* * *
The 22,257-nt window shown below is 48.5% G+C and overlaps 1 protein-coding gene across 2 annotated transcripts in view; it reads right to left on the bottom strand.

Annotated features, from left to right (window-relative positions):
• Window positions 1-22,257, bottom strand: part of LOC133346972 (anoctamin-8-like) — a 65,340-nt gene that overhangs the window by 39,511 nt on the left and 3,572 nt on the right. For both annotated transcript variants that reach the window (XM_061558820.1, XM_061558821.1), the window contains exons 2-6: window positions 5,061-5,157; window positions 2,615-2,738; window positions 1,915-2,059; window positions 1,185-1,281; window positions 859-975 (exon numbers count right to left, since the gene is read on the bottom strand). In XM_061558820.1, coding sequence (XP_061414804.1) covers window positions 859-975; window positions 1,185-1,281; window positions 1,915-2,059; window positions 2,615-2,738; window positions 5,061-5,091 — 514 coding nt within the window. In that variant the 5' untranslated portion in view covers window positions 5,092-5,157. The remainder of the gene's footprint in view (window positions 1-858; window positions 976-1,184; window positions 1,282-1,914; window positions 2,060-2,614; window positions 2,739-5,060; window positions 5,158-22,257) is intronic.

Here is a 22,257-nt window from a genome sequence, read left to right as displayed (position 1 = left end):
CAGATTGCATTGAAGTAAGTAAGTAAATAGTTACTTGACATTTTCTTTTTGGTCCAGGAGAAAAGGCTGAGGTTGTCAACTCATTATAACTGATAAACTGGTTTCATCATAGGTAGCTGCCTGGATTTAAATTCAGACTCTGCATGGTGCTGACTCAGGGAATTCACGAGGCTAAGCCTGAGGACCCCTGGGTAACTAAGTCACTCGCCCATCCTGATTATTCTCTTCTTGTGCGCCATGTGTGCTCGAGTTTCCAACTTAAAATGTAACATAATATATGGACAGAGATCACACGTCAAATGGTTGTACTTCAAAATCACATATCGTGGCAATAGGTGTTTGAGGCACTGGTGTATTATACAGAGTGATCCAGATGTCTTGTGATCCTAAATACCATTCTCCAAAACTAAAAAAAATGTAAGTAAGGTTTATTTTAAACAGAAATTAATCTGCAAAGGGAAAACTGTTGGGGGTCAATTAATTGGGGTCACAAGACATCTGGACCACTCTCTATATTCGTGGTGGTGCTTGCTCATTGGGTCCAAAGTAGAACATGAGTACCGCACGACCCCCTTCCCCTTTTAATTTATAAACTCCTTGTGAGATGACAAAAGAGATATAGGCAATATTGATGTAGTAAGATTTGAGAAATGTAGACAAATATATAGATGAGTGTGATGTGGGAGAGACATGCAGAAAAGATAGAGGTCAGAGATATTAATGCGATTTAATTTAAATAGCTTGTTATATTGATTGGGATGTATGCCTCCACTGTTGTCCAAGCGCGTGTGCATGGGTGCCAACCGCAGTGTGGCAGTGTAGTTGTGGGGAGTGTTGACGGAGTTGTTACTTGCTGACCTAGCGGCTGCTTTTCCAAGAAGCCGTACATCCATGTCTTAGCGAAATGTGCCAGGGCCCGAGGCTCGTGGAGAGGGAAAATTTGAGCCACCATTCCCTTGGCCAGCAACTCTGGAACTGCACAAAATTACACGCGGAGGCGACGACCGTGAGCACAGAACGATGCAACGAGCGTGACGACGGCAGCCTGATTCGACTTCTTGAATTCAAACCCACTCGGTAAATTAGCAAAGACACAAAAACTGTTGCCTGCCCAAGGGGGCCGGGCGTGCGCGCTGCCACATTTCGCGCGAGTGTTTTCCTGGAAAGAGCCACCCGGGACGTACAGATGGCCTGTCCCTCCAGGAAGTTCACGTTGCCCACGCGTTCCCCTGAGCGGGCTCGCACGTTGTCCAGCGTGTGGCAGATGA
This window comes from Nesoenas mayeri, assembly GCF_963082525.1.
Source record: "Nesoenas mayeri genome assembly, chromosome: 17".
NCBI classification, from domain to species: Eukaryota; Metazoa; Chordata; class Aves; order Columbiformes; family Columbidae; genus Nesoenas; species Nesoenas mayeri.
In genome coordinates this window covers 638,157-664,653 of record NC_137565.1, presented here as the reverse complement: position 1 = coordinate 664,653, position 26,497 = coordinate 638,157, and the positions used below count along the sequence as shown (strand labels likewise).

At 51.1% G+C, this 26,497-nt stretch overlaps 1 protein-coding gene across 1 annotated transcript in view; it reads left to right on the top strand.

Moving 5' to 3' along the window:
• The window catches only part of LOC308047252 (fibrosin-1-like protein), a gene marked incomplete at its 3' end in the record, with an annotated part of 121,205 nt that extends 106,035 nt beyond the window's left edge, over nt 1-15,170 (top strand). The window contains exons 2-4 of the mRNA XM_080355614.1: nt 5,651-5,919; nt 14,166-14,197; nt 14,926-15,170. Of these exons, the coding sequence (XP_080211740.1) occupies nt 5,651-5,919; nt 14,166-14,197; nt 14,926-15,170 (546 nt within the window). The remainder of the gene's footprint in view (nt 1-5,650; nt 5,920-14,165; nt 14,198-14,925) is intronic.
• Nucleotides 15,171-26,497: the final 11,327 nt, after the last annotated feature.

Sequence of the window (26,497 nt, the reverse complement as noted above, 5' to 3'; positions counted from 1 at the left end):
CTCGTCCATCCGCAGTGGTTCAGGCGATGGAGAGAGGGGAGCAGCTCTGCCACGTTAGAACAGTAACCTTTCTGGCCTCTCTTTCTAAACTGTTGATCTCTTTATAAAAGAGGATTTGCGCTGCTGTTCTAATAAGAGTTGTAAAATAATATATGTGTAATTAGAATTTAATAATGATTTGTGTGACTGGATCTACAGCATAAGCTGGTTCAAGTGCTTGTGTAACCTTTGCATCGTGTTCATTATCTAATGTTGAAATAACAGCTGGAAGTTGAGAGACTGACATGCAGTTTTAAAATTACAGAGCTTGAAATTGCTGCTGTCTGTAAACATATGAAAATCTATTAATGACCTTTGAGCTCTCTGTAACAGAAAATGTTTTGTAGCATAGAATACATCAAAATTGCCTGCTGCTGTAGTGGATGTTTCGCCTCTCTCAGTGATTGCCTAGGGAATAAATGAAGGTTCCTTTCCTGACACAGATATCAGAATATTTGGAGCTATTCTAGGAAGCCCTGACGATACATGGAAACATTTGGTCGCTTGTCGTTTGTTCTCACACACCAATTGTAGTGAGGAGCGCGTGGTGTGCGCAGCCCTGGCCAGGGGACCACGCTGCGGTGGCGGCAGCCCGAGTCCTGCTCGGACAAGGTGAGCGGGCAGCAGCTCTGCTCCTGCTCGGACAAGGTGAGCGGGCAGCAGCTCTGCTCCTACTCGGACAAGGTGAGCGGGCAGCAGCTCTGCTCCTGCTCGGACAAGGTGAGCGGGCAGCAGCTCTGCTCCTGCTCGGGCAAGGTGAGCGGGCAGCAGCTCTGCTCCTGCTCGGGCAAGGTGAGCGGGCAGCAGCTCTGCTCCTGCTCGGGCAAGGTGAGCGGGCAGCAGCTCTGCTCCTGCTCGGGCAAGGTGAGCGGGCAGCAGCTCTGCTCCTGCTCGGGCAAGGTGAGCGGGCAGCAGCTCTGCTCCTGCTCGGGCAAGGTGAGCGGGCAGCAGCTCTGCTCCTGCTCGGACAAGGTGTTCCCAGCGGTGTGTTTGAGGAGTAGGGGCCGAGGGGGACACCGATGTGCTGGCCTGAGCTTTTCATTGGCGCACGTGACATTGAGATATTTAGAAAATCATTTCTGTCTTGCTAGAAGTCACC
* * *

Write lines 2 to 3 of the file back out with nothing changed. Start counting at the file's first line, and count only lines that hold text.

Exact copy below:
Annotated features, from left to right (window-relative positions):
• Window positions 1-22,257, bottom strand: part of LOC133346972 (anoctamin-8-like) — a 65,340-nt gene that overhangs the window by 39,511 nt on the left and 3,572 nt on the right. For both annotated transcript variants that reach the window (XM_061558820.1, XM_061558821.1), the window contains exons 2-6: window positions 5,061-5,157; window positions 2,615-2,738; window positions 1,915-2,059; window positions 1,185-1,281; window positions 859-975 (exon numbers count right to left, since the gene is read on the bottom strand). In XM_061558820.1, coding sequence (XP_061414804.1) covers window positions 859-975; window positions 1,185-1,281; window positions 1,915-2,059; window positions 2,615-2,738; window positions 5,061-5,091 — 514 coding nt within the window. In that variant the 5' untranslated portion in view covers window positions 5,092-5,157. The remainder of the gene's footprint in view (window positions 1-858; window positions 976-1,184; window positions 1,282-1,914; window positions 2,060-2,614; window positions 2,739-5,060; window positions 5,158-22,257) is intronic.